Around four years ago, I experienced something that planted a seed. It was a difficult year – a year of challenge, a year of trauma, a year of difficulty. On both personal and professional levels, I was faced with prohibitive people, loss of a family member, and a formidable management hierarchy that governed my classroom decisions for the whole school year. It was toward the end of that year that I knew, something was going to have to change – at some point, at some time, in some way.
It was also at the end of that year that, in tradition of a parent committee, the teachers were presented with a small token to ‘show their appreciation‘ of the collaborative year. In this instance it was a simple glass bowl.
It was plain bowl, no adornments. Shallow lipped. Wide around the middle. Not very useful to hold anything, unless it was, possibly, a fish.
Given my opinion of that year, and the fact that I didn’t have a fish, I shoved that bowl to the back of the cupboard and forgot about it.
Fast forward to the end of 2011, and I suddenly find myself the unexpected owner of a purple Siamese fighting fish. Since I know he cannot live in his little box forever, I hunt around for something to put him into. Aha! The ugly and somewhat hostile glass bowl lurks behind the pretty glass jugs. And so, ‘Foosh’ has a home.
Today, Monday January 21, was the date our QLD teachers returned to work. After 18 months of deep thought and much soul-searching, I am not amongst them. I am on the receiving end of 12 months leave of absence. My time to ponder big decisions, re-evaluate personal and professional goals, deal with a health issue as well as a pressing family matter. I aim to emerge from the year wiser, healthier, and from necessity – proficient on managing a family on half the usual income.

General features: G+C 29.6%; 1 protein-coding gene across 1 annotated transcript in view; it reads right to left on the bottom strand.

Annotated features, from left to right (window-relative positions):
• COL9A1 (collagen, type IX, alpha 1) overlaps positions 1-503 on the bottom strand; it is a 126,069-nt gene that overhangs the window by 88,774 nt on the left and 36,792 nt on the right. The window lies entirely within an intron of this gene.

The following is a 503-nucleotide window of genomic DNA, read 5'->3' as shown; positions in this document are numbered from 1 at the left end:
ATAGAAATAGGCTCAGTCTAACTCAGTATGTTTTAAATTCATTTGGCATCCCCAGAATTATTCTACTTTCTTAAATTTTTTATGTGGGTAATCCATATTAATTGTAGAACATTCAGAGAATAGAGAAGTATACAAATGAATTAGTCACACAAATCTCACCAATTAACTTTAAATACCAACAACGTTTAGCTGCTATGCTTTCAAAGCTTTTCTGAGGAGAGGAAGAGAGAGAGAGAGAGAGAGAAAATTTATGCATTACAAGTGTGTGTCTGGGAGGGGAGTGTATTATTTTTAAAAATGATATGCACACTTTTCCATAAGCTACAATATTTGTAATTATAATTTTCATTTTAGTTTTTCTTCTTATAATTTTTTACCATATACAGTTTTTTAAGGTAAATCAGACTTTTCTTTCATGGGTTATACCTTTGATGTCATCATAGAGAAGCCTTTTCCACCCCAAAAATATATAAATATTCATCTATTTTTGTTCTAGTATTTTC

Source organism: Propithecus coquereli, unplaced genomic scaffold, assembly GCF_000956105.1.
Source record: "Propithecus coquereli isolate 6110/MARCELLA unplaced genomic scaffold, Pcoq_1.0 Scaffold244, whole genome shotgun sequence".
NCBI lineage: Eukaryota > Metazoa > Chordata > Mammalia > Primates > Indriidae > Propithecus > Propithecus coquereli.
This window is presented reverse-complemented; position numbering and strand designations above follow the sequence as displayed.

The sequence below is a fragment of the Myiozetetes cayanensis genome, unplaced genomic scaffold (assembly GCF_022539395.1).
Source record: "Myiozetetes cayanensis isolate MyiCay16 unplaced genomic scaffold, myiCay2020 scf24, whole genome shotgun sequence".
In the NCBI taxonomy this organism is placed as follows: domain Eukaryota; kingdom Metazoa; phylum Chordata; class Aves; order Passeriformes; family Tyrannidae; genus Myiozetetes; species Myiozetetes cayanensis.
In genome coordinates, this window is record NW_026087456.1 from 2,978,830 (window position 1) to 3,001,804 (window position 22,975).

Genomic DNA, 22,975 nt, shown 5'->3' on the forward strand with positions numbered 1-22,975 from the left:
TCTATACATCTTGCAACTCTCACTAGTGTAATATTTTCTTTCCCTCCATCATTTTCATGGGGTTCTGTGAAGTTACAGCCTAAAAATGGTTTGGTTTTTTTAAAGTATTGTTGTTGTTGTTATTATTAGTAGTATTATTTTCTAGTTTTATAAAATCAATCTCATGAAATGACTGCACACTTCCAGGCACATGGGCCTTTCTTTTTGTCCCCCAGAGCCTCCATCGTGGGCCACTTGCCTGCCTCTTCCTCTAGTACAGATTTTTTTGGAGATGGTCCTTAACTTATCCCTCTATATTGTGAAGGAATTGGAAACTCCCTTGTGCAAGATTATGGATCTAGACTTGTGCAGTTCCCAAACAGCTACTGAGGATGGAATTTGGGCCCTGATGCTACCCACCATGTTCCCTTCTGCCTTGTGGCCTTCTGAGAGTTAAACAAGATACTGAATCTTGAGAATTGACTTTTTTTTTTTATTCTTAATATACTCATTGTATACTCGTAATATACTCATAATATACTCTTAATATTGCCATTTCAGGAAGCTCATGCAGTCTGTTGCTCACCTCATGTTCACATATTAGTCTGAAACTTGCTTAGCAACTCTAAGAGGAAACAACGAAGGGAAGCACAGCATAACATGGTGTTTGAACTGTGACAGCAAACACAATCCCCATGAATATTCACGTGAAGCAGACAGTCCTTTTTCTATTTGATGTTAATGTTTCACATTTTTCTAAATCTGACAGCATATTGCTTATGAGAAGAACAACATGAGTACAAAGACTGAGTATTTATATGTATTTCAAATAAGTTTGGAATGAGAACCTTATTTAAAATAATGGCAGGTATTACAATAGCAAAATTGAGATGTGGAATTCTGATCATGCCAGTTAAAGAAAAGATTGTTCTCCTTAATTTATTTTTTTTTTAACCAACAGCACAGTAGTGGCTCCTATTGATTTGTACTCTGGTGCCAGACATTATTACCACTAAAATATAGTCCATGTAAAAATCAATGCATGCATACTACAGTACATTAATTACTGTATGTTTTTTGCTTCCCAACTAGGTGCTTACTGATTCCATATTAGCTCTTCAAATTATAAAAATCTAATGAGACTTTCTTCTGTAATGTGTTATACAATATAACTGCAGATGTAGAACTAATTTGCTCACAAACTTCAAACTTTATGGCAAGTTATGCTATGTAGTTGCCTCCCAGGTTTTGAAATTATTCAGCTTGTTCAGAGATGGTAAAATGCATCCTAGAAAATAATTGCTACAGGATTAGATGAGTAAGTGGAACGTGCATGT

There was much angst in making this decision.
This morning, at breakfast with a lovely friend, I disclosed that today, while my colleagues returned to empty classrooms and faced the prospect of a fresh new school year, I was facing the prospect of a fresh new nothing – for the first time in my adult life I had a clear, blank slate. I am mildly terrified, I tell her. And at the back of this is a huge, nagging doubt. Have I done the wrong thing?
“A sign“, I say. “I just need a sign“.
After breakfast, I indulge in a little gourmet grocery shopping. Better to do this now, my pennies will soon be coveted. I wander an antique market. I delight in a late lunch, a latte, and linger, simply people watching, I look for a sign or an omen, an indication that I have indeed made the right choice. Everything will be, indeed, all right.
Nothing is forthcoming. Time to head home.
As I turn the key in my back door, I am greeted with sound of water.
Drip, drip, drip.
A puddle pools below my breakfast bar. Following the source of sound, I see Foosh, swimming frantically in just a few centimeters of water. His home, the ugly, hostile, tokenistic glass bowl is beyond cracked.
A clean, perfectly even break, efficiently meandering from one lip of the bowl all the way through to the other, two sides held together by the presence of the wet weighty pebbles that line the base. The slow seepage grants freedom to the trapped water – retaining just enough to preserve the life of a Foosh -who, as it turns out – doesn’t need the ugly cracked always-remind-me-of-crappy-school-year bowl anyway.
Adaptable, he continues to thrive in change, his life-sustaining water now captured in a different kind of vessel.
There’s a lot to be learned from a fish.